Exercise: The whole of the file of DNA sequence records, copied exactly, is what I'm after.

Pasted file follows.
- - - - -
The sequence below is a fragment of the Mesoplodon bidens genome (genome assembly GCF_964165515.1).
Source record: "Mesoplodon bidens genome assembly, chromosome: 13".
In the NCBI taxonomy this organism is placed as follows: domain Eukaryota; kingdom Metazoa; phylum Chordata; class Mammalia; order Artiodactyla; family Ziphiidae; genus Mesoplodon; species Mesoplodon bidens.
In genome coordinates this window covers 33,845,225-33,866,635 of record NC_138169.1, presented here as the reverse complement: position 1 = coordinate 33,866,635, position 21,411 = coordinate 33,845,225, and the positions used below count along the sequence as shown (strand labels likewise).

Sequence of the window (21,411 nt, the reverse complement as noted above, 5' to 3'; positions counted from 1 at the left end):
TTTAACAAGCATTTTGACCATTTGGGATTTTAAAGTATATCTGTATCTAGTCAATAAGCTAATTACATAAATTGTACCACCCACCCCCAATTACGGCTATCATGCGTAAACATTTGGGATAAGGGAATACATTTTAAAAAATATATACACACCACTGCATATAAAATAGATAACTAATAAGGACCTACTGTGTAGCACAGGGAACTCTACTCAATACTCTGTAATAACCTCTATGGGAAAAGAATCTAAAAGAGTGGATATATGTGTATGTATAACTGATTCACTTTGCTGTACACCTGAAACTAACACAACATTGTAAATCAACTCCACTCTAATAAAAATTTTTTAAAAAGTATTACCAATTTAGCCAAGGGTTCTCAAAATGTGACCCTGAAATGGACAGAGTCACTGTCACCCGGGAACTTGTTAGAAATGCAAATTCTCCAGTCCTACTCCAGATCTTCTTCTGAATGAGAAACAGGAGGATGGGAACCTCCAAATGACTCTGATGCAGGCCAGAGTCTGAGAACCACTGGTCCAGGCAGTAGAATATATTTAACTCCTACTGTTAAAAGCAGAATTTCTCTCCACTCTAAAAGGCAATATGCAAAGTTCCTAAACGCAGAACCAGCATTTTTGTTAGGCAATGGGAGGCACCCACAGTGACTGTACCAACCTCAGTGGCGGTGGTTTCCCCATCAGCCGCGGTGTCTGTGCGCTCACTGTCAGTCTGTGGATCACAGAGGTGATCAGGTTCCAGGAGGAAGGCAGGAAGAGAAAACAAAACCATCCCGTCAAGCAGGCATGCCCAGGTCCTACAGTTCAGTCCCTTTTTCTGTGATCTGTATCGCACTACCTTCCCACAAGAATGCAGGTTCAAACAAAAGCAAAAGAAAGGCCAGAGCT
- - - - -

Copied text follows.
The sequence below is a fragment of the Mesoplodon bidens genome (genome assembly GCF_964165515.1).
Source record: "Mesoplodon bidens genome assembly, chromosome: 13".
In the NCBI taxonomy this organism is placed as follows: domain Eukaryota; kingdom Metazoa; phylum Chordata; class Mammalia; order Artiodactyla; family Ziphiidae; genus Mesoplodon; species Mesoplodon bidens.
In genome coordinates this window covers 33,845,225-33,866,635 of record NC_138169.1, presented here as the reverse complement: position 1 = coordinate 33,866,635, position 21,411 = coordinate 33,845,225, and the positions used below count along the sequence as shown (strand labels likewise).

Sequence of the window (21,411 nt, the reverse complement as noted above, 5' to 3'; positions counted from 1 at the left end):
TTTAACAAGCATTTTGACCATTTGGGATTTTAAAGTATATCTGTATCTAGTCAATAAGCTAATTACATAAATTGTACCACCCACCCCCAATTACGGCTATCATGCGTAAACATTTGGGATAAGGGAATACATTTTAAAAAATATATACACACCACTGCATATAAAATAGATAACTAATAAGGACCTACTGTGTAGCACAGGGAACTCTACTCAATACTCTGTAATAACCTCTATGGGAAAAGAATCTAAAAGAGTGGATATATGTGTATGTATAACTGATTCACTTTGCTGTACACCTGAAACTAACACAACATTGTAAATCAACTCCACTCTAATAAAAATTTTTTAAAAAGTATTACCAATTTAGCCAAGGGTTCTCAAAATGTGACCCTGAAATGGACAGAGTCACTGTCACCCGGGAACTTGTTAGAAATGCAAATTCTCCAGTCCTACTCCAGATCTTCTTCTGAATGAGAAACAGGAGGATGGGAACCTCCAAATGACTCTGATGCAGGCCAGAGTCTGAGAACCACTGGTCCAGGCAGTAGAATATATTTAACTCCTACTGTTAAAAGCAGAATTTCTCTCCACTCTAAAAGGCAATATGCAAAGTTCCTAAACGCAGAACCAGCATTTTTGTTAGGCAATGGGAGGCACCCACAGTGACTGTACCAACCTCAGTGGCGGTGGTTTCCCCATCAGCCGCGGTGTCTGTGCGCTCACTGTCAGTCTGTGGATCACAGAGGTGATCAGGTTCCAGGAGGAAGGCAGGAAGAGAAAACAAAACCATCCCGTCAAGCAGGCATGCCCAGGTCCTACAGTTCAGTCCCTTTTTCTGTGATCTGTATCGCACTACCTTCCCACAAGAATGCAGGTTCAAACAAAAGCAAAAGAAAGGCCAGAGCT